Clearly, most elected Republicans are not willing to stand up to these jokers; all afraid of the Trump cult, aka the Republican Party. They are being threatened with a primary by Trump if they do. They would lose the primary, part of the reason Sen. Mitt Romney (R-Utah) just announced he would not run again. The Trump cult controls roughly 35% of the party and you can’t win without them. But Trump-supported primary winners have shown they lose general elections. 

I am more confident than some in a Trump/Biden replay, Biden will win by 10 million votes this time, but not get one more electoral vote. It will again be about seven or eight states. If Republicans go ahead with this impeachment Democrats will win in 2024.

As to Hunter Biden, he should be punished for anything he did wrong, like any private citizen; whether it is not paying his taxes or lying on a gun permit application. President Biden should stop inviting Hunter to the White House, and curtail his public embrace of his son. It hasn’t helped his son, and is clearly not helping his own campaign, or for that matter any other Democrat. What he does in private is his business. The president has two homes, one in Wilmington, and one in Rehoboth Beach, where he can meet with, and entertain his son. I think the president owes that to the people he is asking to support him. He owes it to the party to not put himself in positions his opponents can take advantage of.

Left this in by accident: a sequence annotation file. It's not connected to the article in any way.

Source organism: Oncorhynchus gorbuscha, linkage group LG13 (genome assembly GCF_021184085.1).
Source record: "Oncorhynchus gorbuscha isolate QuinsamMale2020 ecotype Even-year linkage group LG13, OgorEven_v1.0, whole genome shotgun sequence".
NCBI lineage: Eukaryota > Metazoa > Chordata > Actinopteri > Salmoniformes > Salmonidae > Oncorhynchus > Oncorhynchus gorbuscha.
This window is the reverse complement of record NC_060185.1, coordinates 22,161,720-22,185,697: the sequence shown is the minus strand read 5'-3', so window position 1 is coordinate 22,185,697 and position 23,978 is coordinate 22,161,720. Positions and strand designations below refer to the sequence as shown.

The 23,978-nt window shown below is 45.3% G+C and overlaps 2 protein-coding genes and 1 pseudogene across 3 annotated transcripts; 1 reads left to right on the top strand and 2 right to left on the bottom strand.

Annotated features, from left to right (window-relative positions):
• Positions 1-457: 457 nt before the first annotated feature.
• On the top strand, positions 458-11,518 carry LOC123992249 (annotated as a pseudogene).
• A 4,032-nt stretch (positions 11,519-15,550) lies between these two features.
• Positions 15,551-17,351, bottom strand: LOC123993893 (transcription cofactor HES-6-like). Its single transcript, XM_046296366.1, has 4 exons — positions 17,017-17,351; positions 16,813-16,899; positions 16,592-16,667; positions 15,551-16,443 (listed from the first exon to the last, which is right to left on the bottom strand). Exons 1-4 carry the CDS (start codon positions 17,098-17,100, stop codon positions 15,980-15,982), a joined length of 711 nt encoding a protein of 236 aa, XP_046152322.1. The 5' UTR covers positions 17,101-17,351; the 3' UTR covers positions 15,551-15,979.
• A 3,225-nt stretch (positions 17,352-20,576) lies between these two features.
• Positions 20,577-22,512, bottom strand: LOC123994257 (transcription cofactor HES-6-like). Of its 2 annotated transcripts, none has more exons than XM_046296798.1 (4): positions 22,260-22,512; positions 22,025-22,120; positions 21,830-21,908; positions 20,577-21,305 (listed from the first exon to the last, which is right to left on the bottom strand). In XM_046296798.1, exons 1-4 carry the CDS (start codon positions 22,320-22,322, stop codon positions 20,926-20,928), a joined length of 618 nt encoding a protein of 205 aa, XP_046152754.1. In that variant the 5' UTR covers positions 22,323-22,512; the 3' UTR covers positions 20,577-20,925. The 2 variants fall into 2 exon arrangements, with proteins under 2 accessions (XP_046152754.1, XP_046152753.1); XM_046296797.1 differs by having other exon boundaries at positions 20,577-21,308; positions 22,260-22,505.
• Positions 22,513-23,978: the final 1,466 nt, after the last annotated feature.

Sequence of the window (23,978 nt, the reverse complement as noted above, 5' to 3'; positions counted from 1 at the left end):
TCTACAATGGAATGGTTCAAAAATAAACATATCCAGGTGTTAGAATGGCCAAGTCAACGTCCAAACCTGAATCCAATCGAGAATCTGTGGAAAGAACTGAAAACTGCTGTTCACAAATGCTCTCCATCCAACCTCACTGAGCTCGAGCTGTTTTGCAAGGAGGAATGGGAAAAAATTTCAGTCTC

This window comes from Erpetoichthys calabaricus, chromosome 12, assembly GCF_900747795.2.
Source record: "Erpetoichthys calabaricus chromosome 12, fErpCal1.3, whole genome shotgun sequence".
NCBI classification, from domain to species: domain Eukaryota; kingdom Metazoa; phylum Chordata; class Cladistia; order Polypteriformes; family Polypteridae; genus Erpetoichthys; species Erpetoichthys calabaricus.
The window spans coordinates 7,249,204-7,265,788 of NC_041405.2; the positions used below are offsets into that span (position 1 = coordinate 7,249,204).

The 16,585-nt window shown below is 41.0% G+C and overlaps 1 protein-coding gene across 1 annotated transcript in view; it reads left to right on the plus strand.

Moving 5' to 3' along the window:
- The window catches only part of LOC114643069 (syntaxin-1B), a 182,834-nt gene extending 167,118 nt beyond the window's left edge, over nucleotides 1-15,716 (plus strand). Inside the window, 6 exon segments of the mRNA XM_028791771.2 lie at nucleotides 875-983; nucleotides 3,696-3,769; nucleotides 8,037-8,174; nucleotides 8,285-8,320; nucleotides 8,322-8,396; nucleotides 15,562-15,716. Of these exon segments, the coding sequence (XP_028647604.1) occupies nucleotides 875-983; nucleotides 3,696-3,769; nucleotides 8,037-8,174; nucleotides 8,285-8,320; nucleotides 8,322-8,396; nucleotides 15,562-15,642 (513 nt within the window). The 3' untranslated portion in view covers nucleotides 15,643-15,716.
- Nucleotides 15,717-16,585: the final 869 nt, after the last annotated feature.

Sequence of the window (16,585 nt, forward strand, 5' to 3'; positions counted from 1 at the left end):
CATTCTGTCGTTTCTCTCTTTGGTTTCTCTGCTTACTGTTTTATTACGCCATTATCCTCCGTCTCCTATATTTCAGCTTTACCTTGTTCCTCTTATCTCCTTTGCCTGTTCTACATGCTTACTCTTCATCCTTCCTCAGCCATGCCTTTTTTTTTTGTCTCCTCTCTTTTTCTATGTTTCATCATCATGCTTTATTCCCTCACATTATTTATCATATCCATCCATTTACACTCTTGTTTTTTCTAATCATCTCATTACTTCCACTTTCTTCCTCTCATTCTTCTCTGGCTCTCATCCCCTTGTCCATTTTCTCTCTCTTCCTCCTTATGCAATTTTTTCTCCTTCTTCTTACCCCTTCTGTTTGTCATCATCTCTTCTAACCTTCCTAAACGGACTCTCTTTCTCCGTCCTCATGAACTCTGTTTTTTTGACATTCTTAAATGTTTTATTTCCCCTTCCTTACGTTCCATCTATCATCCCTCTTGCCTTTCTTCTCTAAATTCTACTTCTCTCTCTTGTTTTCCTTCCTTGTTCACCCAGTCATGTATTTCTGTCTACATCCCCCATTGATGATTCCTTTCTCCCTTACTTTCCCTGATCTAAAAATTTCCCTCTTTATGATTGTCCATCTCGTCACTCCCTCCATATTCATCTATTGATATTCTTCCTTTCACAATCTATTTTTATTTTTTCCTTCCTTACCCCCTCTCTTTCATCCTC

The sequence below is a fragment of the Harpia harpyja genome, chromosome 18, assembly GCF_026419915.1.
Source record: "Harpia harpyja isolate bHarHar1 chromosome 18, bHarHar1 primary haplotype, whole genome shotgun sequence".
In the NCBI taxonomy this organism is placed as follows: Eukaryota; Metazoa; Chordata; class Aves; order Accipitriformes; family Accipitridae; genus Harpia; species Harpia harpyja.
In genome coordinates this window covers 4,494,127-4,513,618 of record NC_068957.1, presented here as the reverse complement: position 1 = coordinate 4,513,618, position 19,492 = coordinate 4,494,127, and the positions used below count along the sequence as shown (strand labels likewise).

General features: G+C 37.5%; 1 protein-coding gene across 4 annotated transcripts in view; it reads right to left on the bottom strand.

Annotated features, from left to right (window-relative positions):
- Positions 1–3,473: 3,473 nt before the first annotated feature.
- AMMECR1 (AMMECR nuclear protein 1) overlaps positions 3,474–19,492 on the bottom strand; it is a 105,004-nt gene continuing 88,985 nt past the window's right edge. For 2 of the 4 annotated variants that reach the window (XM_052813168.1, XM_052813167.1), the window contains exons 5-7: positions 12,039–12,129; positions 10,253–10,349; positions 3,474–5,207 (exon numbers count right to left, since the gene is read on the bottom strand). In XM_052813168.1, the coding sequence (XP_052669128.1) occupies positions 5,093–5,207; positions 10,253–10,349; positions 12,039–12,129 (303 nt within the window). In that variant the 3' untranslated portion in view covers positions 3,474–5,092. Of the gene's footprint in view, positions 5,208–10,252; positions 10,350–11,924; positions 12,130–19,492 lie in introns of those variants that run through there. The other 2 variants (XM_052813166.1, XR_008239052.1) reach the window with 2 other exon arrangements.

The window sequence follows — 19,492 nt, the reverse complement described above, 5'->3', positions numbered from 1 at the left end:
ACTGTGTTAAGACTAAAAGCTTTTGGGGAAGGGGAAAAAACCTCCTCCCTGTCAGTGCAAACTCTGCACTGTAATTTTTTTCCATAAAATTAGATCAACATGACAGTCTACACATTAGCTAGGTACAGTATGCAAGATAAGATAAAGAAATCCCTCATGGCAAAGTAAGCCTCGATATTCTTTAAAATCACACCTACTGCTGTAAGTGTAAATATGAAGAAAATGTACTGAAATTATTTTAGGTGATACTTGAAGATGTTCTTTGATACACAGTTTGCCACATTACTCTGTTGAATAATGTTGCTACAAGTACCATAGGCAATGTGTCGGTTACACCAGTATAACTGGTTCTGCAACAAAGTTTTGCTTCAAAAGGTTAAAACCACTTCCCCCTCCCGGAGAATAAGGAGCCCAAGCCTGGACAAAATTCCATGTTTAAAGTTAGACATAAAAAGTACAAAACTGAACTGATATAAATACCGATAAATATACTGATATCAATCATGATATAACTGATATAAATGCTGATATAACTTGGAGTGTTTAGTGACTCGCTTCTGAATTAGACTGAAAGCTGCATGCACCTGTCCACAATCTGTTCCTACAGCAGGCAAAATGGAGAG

Joe Biden has been a public servant since he was 28 years old, starting on the New Castle County Council, in Delaware, in 1970. He ran and won his Senate seat in 1972. He has never been accused of any impropriety until the Republicans decided they could make unfounded accusations for political gain. He has shown himself a decent and honest man. A man with empathy for those less fortunate; and a president with one of the most successful administrations in modern times. 

So McUseless, do your worst. Bend over for the MAGAs and get screwed. Hope it hurts. You have no balls as depicted in a recent funny meme where Barbie is shown on her knees in front of Ken, saying she finally understood; McUseless was the model for Ken. 

The country will survive McUseless and the congressional Trump cult and be stronger for it. The decent people of the country will end up winning and McUseless, Marjorie Taylor Greene, Matt Gaetz, and their cronies, will be relegated to the dustbin of history with nary an asterisk to their names. If there is an asterisk it will read that they were useless, venal, and screwed up.

Peter Rosenstein is a longtime LGBTQ rights and Democratic Party activist. He writes regularly for the Blade.